NEXT WEEK OVER SOUTH FLORIDA AS IT LOOKS AS THOUGH WE WILL BE ON
THE TROPICALLY MOIST SIDE OF A TROUGH OR LOW WITH PWATS SURGING UP
TO NEAR 2.5 INCHES. THIS COULD SPELL VERY HEAVY RAINFALL AND
FLOODING CONCERNS NEXT WEEK. RAINFALL SOMEWHERE COULD BECOME
EXCESSIVE, BUT WHERE THAT SETS UP REMAINS UNCERTAIN. SOME MODEL
RUNS SHOW THE EXCESSIVE RAINS OVER THE GULF OF MEXICO, WHILE OTHER
RUNS PLACE IT OVER SOUTH FL. HARD TO SAY AT THIS POINT. RIGHT NOW
TUE-THU LOOKS WETTEST. THERE ARE ALSO INDICATIONS OF WIND FIELDS
BECOMING POTENTIALLY FAVORABLE FOR MINI-SUPERCELL TORNADO
POTENTIAL BY LATE TUE AS HELICITY INCREASES IN A VERY TROPICALLY,
MOIST ENVIRONMENT. SO A LOT TO KEEP AN EYE ON HERE IN THE COMING
DAYS. /GREGORIA
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Quoting sar2401:
Pat, in reference to evacuteer.org, this is an idea that sounds good but will not work. There's a reason why FEMA USAR teams are always bought in from outside a disaster area. Local resources are either overwhelmed or they are busy taking care of their own families. It's hard enough to keep paid personnel on the job in the face of a mass evacuation, as was shown in New Orleans during Katrina. It will literally be impossible to keep hundreds of volunteers in New Orleans, helping to evacuate others, when they and their own families are at risk. All the drills will go fine but, when the real thing happens, this will all fall apart. It would make more sense to rain volunteers from outside the city and transort them in before a hurricane, but that's expensive and the outside volunteers will lack local knowledge. Having been involved in these kinds of efforts in real life, this is a plan which has almost no chance of success but will be a money pit with very little return.


Help "must" come from outside. I think coastal cane areas should form a unified coalition in efforts to reduce costs and increase response time.
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Pat, in reference to evacuteer.org, this is an idea that sounds good but will not work. There's a reason why FEMA USAR teams are always bought in from outside a disaster area. Local resources are either overwhelmed or they are busy taking care of their own families. It's hard enough to keep paid personnel on the job in the face of a mass evacuation, as was shown in New Orleans during Katrina. It will literally be impossible to keep hundreds of volunteers in New Orleans, helping to evacuate others, when they and their own families are at risk. All the drills will go fine but, when the real thing happens, this will all fall apart. It would make more sense to rain volunteers from outside the city and transort them in before a hurricane, but that's expensive and the outside volunteers will lack local knowledge. Having been involved in these kinds of efforts in real life, this is a plan which has almost no chance of success but will be a money pit with very little return.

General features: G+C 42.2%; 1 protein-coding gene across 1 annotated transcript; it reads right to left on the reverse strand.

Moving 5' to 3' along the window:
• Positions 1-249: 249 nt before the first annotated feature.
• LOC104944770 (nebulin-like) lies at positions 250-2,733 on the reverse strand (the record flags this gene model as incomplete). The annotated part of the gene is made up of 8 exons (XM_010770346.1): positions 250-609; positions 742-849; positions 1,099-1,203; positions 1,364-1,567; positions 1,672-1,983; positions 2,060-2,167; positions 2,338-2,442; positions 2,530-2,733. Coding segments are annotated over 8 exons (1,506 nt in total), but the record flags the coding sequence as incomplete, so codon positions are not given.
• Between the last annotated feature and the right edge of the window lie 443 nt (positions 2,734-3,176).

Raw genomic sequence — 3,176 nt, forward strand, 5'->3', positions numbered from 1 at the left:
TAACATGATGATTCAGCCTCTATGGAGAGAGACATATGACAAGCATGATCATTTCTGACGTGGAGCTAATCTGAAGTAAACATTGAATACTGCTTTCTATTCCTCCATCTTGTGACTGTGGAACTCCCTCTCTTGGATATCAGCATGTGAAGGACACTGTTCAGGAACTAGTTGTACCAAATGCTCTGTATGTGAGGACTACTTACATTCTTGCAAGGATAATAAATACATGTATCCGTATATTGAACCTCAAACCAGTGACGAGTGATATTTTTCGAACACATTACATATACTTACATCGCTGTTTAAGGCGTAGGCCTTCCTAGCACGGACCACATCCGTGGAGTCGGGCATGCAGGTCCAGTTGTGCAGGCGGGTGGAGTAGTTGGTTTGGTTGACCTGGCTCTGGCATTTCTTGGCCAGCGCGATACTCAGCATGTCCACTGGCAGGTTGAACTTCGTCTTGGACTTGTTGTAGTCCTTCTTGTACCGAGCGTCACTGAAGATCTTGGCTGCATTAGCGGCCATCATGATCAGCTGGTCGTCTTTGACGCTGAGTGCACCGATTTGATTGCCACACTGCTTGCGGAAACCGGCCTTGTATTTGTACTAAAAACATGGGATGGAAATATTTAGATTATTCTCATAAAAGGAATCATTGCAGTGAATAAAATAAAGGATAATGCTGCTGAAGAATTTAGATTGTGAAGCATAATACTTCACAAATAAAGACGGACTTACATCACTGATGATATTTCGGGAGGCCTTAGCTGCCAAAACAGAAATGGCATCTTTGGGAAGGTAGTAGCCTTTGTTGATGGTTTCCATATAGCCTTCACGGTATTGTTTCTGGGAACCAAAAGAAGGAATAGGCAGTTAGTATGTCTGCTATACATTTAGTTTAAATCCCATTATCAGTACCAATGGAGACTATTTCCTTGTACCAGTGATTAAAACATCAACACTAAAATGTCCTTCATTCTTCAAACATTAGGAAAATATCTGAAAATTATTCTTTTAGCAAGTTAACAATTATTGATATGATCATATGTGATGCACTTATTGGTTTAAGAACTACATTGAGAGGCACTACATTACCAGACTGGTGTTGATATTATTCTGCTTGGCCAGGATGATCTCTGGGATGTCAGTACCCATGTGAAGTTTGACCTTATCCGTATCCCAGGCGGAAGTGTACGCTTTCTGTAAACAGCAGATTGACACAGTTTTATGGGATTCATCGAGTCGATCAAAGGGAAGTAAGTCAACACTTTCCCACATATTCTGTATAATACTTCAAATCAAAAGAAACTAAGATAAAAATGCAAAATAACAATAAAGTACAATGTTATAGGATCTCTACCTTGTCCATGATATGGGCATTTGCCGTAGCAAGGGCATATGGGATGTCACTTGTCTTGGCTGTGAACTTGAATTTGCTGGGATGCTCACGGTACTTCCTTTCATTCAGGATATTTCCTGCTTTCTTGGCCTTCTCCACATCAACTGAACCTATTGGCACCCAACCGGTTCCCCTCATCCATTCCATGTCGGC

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Quoting Ricki13th:


Interesting it looks like something is trying to consolidate over the Yucatan Channel. It seem to be trying to absorb ex90L's vorticity. However, we will see if the convection and persist tonight.


..ex?

per NRL Navy:

(greenball) 90L.INVEST
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It's going to have a tough life but I think 84.9W 20.0N is our potential seed.

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Quoting Tazmanian:



oh boy i be rich if i win
Quoting Tazmanian:




ya right he's not going too pay out 100,000 i don't even think he has 100,000 too give so why did you say some in like that

i would remove that comment you made

Make up your mind Taz....
Member Since: September 30, 2007 Posts: 9 Comments: 15940
Quoting stormchaser19:
Wind shear tendency is decreasing,right in front of Cancun Mexico, this is where i think something is trying to develop, we'll see!!!


Interesting it looks like something is trying to consolidate over the Yucatan Channel. It seem to be trying to absorb ex90L's vorticity. However, we will see if the convection and persist tonight.
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...or go to a public evacuation area that was created in order to protect people in the event of a tornado. I heard on the news that thousands of people (?2) went to the underground tornado shelter at the airport. This is what I'm talking about.
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You guys know what???

I might sort of reward the one who nails the numbers for the season. All of those on my chart have a shot...

I'll think about what to do...
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Wind shear tendency is decreasing,right in front of Cancun Mexico, this is where i think something is trying to develop, we'll see!!!
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Quoting etxwx:
This pretty much sums it up as far as tornado evacuation.
From NPR: No 'Universal' Best Practice To Save Yourself From Tornadoes

Excerpt: In Moore, those who hunkered down as best they could died anyway, including a mother and infant who'd taken shelter in a 7-Eleven's metal freezer box.

Friday, Oklahomans got in their cars and trucks to flee, but some of them died at the wheel, including a mother and infant.

Without a storm shelter, Oklahoma can be a dangerous place.


LinkRita